Media Office Staff
Solar energy is finding a place in California. Today, it makes up more than 10 percent of electricity generation in the state. Not that long ago, it was a mere sliver of the energy mix.
Solar energy barely registered in 2011 when compared to nuclear-powered generation, according to a resource mix tool from the California Energy Commission. Energy Commission employees will be using the tool for market analysis.
The information used to estimate California energy mix, which is called total system power, is different than what is used to determine compliance for California’s Renewables Portfolio Standard.
Comparing nuclear and solar is important to California’s energy history because it shows the significant growth of solar and the resilience of the state’s portfolio approach.
The San Onofre Nuclear Generation Station in San Diego County is being decommissioned after shutting down in 2012 due to a leak in the steam generators. San Onofre supplied about 2,250 megawatts of baseload power for 20 years with Units 2 and 3, as well as key transmission ancillary benefits, such as voltage support.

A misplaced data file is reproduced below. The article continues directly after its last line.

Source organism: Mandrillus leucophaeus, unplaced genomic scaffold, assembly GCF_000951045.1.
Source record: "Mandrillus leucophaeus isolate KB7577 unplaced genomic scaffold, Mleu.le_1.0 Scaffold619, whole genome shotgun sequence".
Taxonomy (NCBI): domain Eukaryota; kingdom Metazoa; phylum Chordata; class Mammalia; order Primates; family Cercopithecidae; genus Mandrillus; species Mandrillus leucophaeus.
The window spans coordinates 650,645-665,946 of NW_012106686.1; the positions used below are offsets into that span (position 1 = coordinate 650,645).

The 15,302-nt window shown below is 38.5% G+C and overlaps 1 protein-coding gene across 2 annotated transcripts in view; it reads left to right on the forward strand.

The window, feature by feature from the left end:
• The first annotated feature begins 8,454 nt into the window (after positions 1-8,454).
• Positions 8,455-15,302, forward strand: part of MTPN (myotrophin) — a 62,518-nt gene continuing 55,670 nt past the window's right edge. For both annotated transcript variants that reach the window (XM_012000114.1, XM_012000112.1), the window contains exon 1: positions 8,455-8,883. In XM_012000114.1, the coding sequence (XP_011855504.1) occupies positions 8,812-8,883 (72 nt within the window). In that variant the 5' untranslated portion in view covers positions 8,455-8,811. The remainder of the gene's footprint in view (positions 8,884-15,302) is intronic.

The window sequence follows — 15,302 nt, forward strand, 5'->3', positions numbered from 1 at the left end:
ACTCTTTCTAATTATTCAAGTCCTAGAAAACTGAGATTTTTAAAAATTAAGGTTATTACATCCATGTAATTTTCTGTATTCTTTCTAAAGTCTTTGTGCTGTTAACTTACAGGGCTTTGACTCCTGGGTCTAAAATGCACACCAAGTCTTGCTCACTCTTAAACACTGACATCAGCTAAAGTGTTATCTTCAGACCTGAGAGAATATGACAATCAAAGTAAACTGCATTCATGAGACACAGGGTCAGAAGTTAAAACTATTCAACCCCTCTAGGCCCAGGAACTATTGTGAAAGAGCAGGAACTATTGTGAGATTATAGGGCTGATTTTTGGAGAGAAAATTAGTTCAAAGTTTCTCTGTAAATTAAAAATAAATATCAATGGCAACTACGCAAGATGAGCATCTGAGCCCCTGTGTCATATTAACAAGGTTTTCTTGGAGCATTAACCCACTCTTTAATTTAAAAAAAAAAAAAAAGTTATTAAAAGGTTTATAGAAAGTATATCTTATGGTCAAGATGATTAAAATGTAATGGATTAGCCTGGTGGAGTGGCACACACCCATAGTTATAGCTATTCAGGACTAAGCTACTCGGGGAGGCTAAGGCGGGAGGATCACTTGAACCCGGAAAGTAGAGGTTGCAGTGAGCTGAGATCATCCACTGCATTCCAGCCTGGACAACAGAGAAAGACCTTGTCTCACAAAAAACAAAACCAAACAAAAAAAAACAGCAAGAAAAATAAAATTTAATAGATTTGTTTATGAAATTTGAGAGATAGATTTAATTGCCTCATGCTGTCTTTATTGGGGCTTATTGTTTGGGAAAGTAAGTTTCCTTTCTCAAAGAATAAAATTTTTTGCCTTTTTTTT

San Onofre’s shutdown was a major hole in Southern California’s electricity and transmission system with no plan to backfill the loss.
The shutdown resulted in the unplanned loss of electric generation and more importantly, the transmission asset to connect Los Angeles with San Diego. The power flow studies looking at California’s grid never contained a scenario with both San Onofre units offline. The size of the infrastructure was considered too large to fail.
Within four to five years, solar power filled the void left by the loss of nuclear generation because the portfolio approach permitted California to pull from different electricity sources. Historically, natural gas has been used to fill gaps when demand changes.
The resource mix tool was one of Stanford University graduate student Matt Alexander’s projects during his summer internship with Energy Commission Chair Robert B. Weisenmiller’s office.